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Friday, 28 March 2008 18:44

Denmark signs deal to implement Israel's electric car project

The electric vehicle (EV) project by Shai Agassi, now underway in Israel, will see electric cars on sale from next year, matched by an infrastructure of charging stations that will replace flat batteries with charged ones. Now Denmark has signed up to the plan, aiming to charge the batteries with wind power, with at least 30 more countries wanting to get on the electric bandwagon.

Shai Agassi, an Israeli technology entrepreneur that was an SAP board member from 2001 to 2007, had a dream: to deliver electric cars to the world, sold in a similar way to mobile phones and voice minutes today.

A fascinating article in the International Herald Tribune gives details on Shai Agassi and the project in Israel, which only got the go-ahead in January 2008, while Agassi’s own blog, ‘The Long Tailpipe’, gives further valuable background, including how Agassi got the support of Israel's President and Prime Minister, with the project funded by US $200m of venture capital, not by Israeli Government funds.

Using Israel as a test bed, thousands of car charging spots will be installed, as well as hundreds of battery changing stations, to help Israel massively reduce its dependence on oil, help to clean up the atmosphere, and prove to the world that electric cars and accompanying infrastructure aren’t just an impossible dream, but are fully possible with today’s technology.

The cars will be powered by lithium-ion batteries capable of delivering a 200km range of a single charge, and with the electric cars and the lithium-ion batteries manufactured by Renault-Nissan, the first cars are due to go on sale next year, with a range of models in full production due to go on sale by 2010.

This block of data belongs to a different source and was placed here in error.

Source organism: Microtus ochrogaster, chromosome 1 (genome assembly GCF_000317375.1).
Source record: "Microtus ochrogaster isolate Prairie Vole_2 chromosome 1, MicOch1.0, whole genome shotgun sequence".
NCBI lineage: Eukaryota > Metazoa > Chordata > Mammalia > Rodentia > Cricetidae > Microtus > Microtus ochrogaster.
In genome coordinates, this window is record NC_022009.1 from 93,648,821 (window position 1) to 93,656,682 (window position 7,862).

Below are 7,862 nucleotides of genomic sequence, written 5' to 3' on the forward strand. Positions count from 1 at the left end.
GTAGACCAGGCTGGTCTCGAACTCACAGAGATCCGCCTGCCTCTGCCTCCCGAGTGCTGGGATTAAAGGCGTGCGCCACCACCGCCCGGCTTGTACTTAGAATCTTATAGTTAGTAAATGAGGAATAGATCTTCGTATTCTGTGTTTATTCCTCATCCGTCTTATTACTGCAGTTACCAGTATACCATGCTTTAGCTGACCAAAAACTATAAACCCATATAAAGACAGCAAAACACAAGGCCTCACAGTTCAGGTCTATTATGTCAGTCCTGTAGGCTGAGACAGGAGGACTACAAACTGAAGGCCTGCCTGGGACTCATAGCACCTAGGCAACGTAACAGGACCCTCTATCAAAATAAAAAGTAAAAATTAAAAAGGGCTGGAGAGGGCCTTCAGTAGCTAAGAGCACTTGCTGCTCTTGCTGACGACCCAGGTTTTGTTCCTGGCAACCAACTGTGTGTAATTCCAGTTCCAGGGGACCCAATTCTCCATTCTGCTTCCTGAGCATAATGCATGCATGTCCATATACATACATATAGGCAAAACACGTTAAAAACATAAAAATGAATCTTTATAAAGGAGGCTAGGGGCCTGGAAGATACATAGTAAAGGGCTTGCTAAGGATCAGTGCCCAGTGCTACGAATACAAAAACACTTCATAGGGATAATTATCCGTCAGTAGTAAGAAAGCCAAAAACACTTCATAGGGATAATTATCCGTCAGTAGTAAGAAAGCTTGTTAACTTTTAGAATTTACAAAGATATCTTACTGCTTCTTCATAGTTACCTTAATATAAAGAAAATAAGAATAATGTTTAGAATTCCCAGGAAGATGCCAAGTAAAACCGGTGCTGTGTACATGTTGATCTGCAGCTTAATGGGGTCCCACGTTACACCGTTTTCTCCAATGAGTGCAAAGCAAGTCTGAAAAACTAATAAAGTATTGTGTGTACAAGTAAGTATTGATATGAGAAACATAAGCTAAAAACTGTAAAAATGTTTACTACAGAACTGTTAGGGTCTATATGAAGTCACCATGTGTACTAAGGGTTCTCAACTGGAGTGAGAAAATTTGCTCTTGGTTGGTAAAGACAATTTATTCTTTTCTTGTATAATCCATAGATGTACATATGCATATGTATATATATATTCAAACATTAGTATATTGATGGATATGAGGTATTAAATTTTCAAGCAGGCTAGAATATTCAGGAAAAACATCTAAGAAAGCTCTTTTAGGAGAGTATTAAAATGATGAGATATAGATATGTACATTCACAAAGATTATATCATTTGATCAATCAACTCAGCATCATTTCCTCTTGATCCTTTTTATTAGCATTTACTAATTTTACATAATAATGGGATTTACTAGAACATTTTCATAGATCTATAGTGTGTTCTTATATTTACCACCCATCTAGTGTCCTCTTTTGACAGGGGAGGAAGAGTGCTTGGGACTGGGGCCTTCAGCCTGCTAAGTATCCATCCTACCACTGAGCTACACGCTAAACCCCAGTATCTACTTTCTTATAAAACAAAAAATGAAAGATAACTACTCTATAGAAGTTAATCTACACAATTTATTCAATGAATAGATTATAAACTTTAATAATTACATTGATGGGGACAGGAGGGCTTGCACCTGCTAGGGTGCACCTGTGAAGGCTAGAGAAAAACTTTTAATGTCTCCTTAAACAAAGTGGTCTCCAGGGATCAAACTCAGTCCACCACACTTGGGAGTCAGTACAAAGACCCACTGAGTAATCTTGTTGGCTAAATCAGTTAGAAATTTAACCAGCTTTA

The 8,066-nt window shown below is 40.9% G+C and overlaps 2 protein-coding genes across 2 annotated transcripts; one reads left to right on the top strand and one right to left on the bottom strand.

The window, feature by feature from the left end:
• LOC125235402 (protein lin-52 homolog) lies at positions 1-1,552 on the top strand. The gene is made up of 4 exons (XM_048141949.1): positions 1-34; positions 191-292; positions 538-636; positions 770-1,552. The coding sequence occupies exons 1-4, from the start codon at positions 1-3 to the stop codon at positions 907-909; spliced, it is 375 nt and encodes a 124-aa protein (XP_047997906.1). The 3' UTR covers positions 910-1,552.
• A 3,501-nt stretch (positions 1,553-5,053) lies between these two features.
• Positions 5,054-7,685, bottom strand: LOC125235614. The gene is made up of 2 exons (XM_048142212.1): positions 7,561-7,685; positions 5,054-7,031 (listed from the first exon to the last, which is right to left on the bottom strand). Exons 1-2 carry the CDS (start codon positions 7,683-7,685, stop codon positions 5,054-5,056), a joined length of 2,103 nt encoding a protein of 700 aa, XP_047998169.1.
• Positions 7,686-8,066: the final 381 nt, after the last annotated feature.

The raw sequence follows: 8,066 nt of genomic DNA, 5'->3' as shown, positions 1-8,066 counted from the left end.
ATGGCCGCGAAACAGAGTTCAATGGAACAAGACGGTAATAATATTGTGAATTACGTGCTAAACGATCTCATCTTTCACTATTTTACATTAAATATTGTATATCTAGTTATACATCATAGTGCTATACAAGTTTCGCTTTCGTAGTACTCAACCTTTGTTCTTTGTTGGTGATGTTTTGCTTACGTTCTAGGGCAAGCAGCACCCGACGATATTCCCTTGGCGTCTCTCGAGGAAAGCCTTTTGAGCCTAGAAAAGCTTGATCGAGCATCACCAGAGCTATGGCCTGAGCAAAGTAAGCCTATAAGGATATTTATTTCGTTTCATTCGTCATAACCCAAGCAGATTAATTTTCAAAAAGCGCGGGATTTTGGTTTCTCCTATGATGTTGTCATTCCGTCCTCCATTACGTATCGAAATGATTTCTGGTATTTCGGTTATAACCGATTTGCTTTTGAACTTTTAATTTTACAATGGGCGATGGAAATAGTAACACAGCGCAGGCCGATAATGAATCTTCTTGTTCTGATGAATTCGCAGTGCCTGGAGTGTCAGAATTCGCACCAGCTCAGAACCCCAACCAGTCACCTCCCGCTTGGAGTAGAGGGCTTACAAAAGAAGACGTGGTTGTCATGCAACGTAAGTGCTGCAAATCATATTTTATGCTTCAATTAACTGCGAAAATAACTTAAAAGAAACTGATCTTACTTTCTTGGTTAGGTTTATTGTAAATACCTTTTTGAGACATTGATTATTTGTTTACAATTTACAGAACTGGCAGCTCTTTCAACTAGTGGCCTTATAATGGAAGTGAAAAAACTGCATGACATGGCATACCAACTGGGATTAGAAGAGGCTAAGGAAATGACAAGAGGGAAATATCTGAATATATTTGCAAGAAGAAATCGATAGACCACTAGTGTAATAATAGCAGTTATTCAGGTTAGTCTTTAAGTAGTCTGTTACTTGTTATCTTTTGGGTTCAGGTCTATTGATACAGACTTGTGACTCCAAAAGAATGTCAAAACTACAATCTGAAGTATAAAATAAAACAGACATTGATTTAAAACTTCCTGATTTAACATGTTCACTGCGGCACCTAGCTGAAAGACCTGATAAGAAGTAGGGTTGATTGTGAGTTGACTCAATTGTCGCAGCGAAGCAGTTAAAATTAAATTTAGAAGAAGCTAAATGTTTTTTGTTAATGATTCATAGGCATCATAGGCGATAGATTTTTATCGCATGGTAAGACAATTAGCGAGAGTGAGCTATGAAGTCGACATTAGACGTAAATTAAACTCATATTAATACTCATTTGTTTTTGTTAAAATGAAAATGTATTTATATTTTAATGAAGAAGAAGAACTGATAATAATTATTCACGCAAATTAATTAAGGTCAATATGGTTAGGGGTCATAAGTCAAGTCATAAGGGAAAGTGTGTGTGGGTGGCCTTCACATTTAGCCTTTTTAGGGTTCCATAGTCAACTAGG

More than 30 countries are already interested in replicating the project, with Denmark the first to sign a deal with Shai Agassi’s companies. These are his US company based in California called ‘Project Better Place’, alongside the Israeli holding company also is called ‘Israel Corporation’.

Denmark already produces 20% of its power through wind generation, with only 13% of that power regularly used by the Danes. The other 7% gets sold to Norway and Germany, sometimes at very cheap prices, with Agassi saying that an electric car infrastructure is the perfect place for that spare energy to go.

Much wind energy is produced at night, when temperatures are cooler. Likewise, most cars are stored in their garages at night – meaning the spare wind energy can be used to recharge an electric car fleet.

The Danish Oil and Natural Gas company, known as ‘DONG Energy’, is partnering with Project Better Place to create a new venture called Better Place Denmark, with the desire to make the EV dream a Danish reality.

Please read onto page 2 for more information about Dong Energy’s plans and for details of an interview with Shai Agassi, with details on how the mobile phone subscription-based sales model will work on page 3.

A press release issued on March 27, 2008 at Project Better Place outlines the plans to get the Danes into EV cars over the next few years.

DONG Energy and Project Better Place announced that they signed a letter of intent aimed at reducing CO2 emissions from the Danish car fleet, by giving “Danish consumers access to buying environmentally friendly electric vehicles (EVs) at attractive prices.”

An article at The Register has a very recent interview with Shai Agassi that claims the first EV cars will be sold next year, with full production set for 2010.

According to The Register, the Denmark infrastructure will “consist of approximately 500,000 charging spots and 150 battery swap stations, allowing vehicles to be charged overnight, and the swap stations to be used as a gas station equivalent for longer journeys.”

The Register quotes Agassi as saying that electric cars should be as convenient as today’s petrol driven cars, meaning a battery change at a swap station should take no longer than 20 seconds, allowing consumers an even faster experience than filling a fuel tanks with petrol, diesel or gas today.